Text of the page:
The Great Thangka of Tibetan Art and Culture


A short introduction to the

Great Thangka of Tibetan art and culture

Under the initiation, planning, organization, and guidance of the Tibetan senior handicraftsman Tsong Sherabgyal (Tsong-Zhe-Rab-rGyal), the huge Thangka painting was finally completed in September, 1999 in the town of Tongren / Rongwo in Qinghai Province.

The initial preparations for the Great Thangka were made in 1980 by Mr. Tsong Sherabgyal, who began the rough sketch in 1990 and in 1996 began the actual painting of this Thangka. He invited over 300 Tibetan handicraftsmen and artists from all over Tibet to participate in its creation, and they worked for over four years on this immense piece of history. The painting style that appears in the great Thangkas well as its content, depicts all aspects of Tibetan culture. This has never been attempted in the past.

The Great Thangka is the world's largest example of this unique Tibetan religious art form. At more than 618 meters long, 2.5 meters wide, and 1,000 kilograms in weight, it would take a person two months with a detailed visit and 6-8 hours with a simple visit to examine it fully.

The Great Thangka includes information on the world's formation, human creation, Tibetan origins, Tibetan monarchs, Sakyamuni’s biography, the origin and development of Tibetan Buddhist sects, the sciences of linguistics, technology, philosophy, medicine, astronomy, poetry, rhetoric, and drama, the Tibetan architect Thangtong Gyelpo (Thang-stong-rgyal-po)'s condensed biography, a condensed version of the Tibetan epic 'King Gesar', Tibetan scenic and historical sites, seven wise ministers and seven strategic generals in Tibetan h i s t o r y,  f e s t i v a l s and clothing, daily necessities, weapons, houses, tents, castles  patterns including the eight auspicious symbols, and pictures beseeching luck and fortune.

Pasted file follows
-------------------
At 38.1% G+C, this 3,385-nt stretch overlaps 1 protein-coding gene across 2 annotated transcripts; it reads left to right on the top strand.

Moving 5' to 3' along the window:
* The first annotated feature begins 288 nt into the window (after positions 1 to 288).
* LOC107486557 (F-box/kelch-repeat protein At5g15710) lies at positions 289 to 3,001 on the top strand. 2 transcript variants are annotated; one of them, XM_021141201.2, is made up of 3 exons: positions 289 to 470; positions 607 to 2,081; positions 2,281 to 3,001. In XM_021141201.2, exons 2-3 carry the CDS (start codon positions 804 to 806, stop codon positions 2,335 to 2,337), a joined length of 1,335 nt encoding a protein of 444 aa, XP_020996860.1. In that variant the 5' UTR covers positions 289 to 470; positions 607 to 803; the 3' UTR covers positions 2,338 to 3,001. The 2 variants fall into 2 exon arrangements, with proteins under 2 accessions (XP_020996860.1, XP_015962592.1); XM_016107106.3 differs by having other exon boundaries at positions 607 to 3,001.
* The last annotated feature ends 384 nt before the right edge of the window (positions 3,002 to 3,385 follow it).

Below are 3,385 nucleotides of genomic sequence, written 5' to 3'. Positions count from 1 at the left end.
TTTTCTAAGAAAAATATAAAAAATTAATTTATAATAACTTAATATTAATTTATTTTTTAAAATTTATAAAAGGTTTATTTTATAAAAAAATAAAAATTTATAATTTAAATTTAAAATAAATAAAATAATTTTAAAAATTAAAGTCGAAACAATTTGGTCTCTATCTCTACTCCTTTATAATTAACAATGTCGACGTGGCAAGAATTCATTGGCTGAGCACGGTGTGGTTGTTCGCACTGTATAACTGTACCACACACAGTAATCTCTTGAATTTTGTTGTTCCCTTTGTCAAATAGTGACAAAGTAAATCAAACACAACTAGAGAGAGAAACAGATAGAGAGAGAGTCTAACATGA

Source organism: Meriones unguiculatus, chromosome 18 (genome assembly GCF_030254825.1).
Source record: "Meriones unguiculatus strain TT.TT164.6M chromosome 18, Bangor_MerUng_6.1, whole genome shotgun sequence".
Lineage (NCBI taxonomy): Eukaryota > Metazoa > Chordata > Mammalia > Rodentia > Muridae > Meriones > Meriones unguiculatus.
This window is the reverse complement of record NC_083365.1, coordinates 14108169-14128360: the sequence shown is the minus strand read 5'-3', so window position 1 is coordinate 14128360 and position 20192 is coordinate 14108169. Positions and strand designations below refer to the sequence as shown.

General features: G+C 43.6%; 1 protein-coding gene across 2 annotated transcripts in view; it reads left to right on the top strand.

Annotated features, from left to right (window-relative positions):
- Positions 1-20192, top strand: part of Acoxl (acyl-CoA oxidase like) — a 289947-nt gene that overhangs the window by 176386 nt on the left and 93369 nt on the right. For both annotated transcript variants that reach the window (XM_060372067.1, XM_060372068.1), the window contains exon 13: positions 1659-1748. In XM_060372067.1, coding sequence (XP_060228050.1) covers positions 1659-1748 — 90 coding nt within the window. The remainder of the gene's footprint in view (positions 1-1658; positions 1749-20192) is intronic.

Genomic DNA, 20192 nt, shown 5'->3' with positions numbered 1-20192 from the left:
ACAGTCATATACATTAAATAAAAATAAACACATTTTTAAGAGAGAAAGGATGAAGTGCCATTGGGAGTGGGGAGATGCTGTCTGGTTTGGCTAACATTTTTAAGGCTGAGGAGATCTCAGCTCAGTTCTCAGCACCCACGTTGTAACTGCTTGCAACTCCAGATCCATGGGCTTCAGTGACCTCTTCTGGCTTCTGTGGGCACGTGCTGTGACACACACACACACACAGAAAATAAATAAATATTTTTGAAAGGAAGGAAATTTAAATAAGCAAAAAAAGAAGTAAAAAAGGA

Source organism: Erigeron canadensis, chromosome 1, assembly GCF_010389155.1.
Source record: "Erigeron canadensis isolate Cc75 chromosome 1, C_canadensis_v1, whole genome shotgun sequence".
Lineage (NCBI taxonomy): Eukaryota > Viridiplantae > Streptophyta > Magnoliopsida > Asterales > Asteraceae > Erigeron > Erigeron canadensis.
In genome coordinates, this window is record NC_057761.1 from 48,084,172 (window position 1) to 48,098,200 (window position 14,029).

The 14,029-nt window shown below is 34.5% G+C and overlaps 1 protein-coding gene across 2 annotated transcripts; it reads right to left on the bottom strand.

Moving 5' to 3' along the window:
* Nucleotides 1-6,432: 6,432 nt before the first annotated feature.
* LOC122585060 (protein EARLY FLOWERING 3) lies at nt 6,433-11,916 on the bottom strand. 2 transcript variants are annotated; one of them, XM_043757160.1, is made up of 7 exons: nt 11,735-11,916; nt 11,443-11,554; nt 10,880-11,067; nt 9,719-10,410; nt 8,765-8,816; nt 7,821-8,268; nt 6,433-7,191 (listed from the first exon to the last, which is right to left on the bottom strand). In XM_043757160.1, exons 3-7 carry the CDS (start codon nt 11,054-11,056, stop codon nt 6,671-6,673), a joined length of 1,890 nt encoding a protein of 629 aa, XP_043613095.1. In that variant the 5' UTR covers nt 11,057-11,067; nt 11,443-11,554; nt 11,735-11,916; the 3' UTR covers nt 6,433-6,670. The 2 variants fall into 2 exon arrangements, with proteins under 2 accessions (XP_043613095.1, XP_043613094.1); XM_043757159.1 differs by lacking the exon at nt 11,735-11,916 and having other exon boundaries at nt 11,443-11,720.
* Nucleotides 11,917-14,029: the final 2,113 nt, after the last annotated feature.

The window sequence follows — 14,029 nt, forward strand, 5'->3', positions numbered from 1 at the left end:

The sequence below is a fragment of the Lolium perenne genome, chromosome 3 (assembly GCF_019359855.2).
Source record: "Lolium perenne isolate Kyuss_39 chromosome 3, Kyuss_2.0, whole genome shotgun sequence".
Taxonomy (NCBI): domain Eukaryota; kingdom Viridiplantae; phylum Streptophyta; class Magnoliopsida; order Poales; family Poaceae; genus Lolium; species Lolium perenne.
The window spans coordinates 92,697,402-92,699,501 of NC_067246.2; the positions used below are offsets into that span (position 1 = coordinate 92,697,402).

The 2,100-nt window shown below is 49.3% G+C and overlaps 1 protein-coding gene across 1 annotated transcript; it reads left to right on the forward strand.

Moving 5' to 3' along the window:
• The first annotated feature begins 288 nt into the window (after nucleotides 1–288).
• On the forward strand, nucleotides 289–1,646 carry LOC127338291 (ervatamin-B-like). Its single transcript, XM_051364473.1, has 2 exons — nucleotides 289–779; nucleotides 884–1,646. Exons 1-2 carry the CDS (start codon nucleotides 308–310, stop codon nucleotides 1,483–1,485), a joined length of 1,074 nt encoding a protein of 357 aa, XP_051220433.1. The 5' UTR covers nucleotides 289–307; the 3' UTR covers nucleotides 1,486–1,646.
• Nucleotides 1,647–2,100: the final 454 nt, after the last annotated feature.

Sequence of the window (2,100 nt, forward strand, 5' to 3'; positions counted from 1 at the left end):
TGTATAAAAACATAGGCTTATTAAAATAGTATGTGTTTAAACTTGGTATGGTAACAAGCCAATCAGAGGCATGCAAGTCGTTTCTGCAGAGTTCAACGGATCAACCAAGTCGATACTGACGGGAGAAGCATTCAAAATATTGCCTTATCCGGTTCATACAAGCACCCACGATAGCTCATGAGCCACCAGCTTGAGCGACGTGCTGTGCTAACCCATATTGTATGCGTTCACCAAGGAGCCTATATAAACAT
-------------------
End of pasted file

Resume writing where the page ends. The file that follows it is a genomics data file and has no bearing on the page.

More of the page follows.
The newly created versions of Tibetan landscapes in the Great Thangka combine Tibetan and modern painting techniques, offering viewers a fresh interpretation of the familiar. There are 300 images of 30 palaces in minute from in this Thangka. In some places, a 1/30th square meter holds 2,480 pictures, which is only possible to paint with a very small soft-hair writing brush, and many other squares include many miniature pictures visible only with magnifier.

This Thangka is not only a jewel due to its depictions, but also because the actual material used in the creation of this masterpiece are hard to find. For example, Tibetan medicines, gold, silver, jade, powdered blue stone, agate, pearl, saffron, and coral have all been used in the production of this Thangka, making it a true rarity.

After the Thangka's creation, some experts and religious figures were invited by Mr. Tsong Sherabgyal to a meeting, where the scholars paid him a supreme tribute to the achievement of this Thangka. Mr. Ngabö Ngawang Jigme inscribed, "The Great Thangka has inherited and developed the art of Tibetan painting, and it is one of the greatest treasures of Chinese culture." Mr. Zhao Pu-Chu also inscribed, "Develop the traditional Tibetan Buddhist painting and promote Tibetan art and culture."
 
 

The Great Thangka was first shown in its birthplace, Tongren town of Rongwo valley, on September 1999.
There it won the certificate of "The largest Thangka in the world" from the Guinness World Record.
The GWR tributes the achievement of the Thangka and wish to display it around the world.

The Great Thangka was also exhibited in Xining, Qinghai Province, and was shown in the Museum of Chinese Historical Revolution from April 15th to June 3rd, 2001, in Beijing.